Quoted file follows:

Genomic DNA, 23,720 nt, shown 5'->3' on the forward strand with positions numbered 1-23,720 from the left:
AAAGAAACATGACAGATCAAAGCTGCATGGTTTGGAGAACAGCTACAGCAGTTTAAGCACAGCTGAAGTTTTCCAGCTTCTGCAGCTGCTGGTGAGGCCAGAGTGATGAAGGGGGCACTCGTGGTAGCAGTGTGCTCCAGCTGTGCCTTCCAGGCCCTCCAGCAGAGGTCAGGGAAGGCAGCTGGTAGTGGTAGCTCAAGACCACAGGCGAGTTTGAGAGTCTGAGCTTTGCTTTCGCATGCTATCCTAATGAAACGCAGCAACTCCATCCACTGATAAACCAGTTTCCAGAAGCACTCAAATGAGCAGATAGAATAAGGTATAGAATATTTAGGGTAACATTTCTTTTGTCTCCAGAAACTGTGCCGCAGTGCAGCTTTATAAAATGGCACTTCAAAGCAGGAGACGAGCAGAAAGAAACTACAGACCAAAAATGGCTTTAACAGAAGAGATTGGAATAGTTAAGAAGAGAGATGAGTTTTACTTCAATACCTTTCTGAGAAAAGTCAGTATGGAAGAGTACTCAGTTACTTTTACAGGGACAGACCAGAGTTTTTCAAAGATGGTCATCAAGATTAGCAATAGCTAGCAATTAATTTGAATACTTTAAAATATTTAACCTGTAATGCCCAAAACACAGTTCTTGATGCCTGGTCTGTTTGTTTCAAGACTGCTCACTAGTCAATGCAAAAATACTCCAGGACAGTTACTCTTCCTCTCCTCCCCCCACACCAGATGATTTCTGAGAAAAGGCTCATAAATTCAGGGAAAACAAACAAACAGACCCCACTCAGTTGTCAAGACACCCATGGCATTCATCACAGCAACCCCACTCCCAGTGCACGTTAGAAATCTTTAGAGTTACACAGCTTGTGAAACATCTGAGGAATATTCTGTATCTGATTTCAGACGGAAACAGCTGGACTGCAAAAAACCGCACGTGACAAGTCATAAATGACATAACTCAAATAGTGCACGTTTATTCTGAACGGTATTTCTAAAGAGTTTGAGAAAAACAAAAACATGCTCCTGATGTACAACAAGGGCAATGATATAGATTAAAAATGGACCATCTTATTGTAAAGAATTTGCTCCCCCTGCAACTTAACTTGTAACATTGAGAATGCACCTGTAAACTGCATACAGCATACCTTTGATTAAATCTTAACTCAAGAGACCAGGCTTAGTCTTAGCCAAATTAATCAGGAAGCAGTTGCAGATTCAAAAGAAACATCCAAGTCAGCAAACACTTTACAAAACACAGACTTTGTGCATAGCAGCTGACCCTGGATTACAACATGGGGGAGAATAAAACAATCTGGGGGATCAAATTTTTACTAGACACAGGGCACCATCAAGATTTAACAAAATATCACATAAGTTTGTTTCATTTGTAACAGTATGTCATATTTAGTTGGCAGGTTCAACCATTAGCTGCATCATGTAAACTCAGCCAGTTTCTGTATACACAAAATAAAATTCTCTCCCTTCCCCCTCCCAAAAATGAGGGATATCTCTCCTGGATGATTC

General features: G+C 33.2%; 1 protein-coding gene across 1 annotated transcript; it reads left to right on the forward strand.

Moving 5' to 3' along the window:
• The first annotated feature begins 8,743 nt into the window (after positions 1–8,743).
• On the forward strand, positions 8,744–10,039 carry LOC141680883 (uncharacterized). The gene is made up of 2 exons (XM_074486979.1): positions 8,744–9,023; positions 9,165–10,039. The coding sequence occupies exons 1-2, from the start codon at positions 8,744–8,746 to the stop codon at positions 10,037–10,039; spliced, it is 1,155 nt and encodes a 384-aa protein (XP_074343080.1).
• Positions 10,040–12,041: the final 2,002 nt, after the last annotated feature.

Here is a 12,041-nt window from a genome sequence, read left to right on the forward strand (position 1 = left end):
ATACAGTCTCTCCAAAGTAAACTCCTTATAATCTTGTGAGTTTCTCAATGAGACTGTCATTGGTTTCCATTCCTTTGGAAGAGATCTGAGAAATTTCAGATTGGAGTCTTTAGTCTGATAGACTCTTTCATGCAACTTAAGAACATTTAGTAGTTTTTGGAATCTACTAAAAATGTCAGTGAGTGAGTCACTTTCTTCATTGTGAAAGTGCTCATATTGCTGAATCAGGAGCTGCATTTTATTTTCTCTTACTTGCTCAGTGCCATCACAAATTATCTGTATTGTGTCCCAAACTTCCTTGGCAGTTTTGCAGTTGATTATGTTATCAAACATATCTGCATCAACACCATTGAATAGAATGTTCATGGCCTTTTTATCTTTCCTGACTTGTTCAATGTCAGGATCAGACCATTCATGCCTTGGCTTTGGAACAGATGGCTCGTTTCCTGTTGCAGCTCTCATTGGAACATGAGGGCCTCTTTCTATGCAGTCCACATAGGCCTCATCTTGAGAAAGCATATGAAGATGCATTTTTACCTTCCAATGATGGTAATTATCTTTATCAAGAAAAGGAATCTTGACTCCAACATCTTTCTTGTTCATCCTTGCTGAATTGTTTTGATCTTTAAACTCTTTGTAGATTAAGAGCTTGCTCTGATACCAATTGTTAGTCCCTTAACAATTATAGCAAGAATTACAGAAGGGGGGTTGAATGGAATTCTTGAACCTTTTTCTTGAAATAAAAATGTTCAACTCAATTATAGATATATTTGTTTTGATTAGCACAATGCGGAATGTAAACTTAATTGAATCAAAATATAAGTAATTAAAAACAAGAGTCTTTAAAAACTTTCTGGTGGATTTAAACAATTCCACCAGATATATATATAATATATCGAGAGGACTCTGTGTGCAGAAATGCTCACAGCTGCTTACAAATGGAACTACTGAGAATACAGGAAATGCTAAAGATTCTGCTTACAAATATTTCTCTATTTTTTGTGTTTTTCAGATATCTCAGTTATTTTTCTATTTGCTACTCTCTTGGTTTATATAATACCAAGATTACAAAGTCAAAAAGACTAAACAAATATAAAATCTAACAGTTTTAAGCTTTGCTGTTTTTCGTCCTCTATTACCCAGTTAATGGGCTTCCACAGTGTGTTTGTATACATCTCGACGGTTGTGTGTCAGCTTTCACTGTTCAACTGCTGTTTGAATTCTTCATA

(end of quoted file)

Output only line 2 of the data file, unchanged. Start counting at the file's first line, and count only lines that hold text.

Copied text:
AAAGAAACATGACAGATCAAAGCTGCATGGTTTGGAGAACAGCTACAGCAGTTTAAGCACAGCTGAAGTTTTCCAGCTTCTGCAGCTGCTGGTGAGGCCAGAGTGATGAAGGGGGCACTCGTGGTAGCAGTGTGCTCCAGCTGTGCCTTCCAGGCCCTCCAGCAGAGGTCAGGGAAGGCAGCTGGTAGTGGTAGCTCAAGACCACAGGCGAGTTTGAGAGTCTGAGCTTTGCTTTCGCATGCTATCCTAATGAAACGCAGCAACTCCATCCACTGATAAACCAGTTTCCAGAAGCACTCAAATGAGCAGATAGAATAAGGTATAGAATATTTAGGGTAACATTTCTTTTGTCTCCAGAAACTGTGCCGCAGTGCAGCTTTATAAAATGGCACTTCAAAGCAGGAGACGAGCAGAAAGAAACTACAGACCAAAAATGGCTTTAACAGAAGAGATTGGAATAGTTAAGAAGAGAGATGAGTTTTACTTCAATACCTTTCTGAGAAAAGTCAGTATGGAAGAGTACTCAGTTACTTTTACAGGGACAGACCAGAGTTTTTCAAAGATGGTCATCAAGATTAGCAATAGCTAGCAATTAATTTGAATACTTTAAAATATTTAACCTGTAATGCCCAAAACACAGTTCTTGATGCCTGGTCTGTTTGTTTCAAGACTGCTCACTAGTCAATGCAAAAATACTCCAGGACAGTTACTCTTCCTCTCCTCCCCCCACACCAGATGATTTCTGAGAAAAGGCTCATAAATTCAGGGAAAACAAACAAACAGACCCCACTCAGTTGTCAAGACACCCATGGCATTCATCACAGCAACCCCACTCCCAGTGCACGTTAGAAATCTTTAGAGTTACACAGCTTGTGAAACATCTGAGGAATATTCTGTATCTGATTTCAGACGGAAACAGCTGGACTGCAAAAAACCGCACGTGACAAGTCATAAATGACATAACTCAAATAGTGCACGTTTATTCTGAACGGTATTTCTAAAGAGTTTGAGAAAAACAAAAACATGCTCCTGATGTACAACAAGGGCAATGATATAGATTAAAAATGGACCATCTTATTGTAAAGAATTTGCTCCCCCTGCAACTTAACTTGTAACATTGAGAATGCACCTGTAAACTGCATACAGCATACCTTTGATTAAATCTTAACTCAAGAGACCAGGCTTAGTCTTAGCCAAATTAATCAGGAAGCAGTTGCAGATTCAAAAGAAACATCCAAGTCAGCAAACACTTTACAAAACACAGACTTTGTGCATAGCAGCTGACCCTGGATTACAACATGGGGGAGAATAAAACAATCTGGGGGATCAAATTTTTACTAGACACAGGGCACCATCAAGATTTAACAAAATATCACATAAGTTTGTTTCATTTGTAACAGTATGTCATATTTAGTTGGCAGGTTCAACCATTAGCTGCATCATGTAAACTCAGCCAGTTTCTGTATACACAAAATAAAATTCTCTCCCTTCCCCCTCCCAAAAATGAGGGATATCTCTCCTGGATGATTC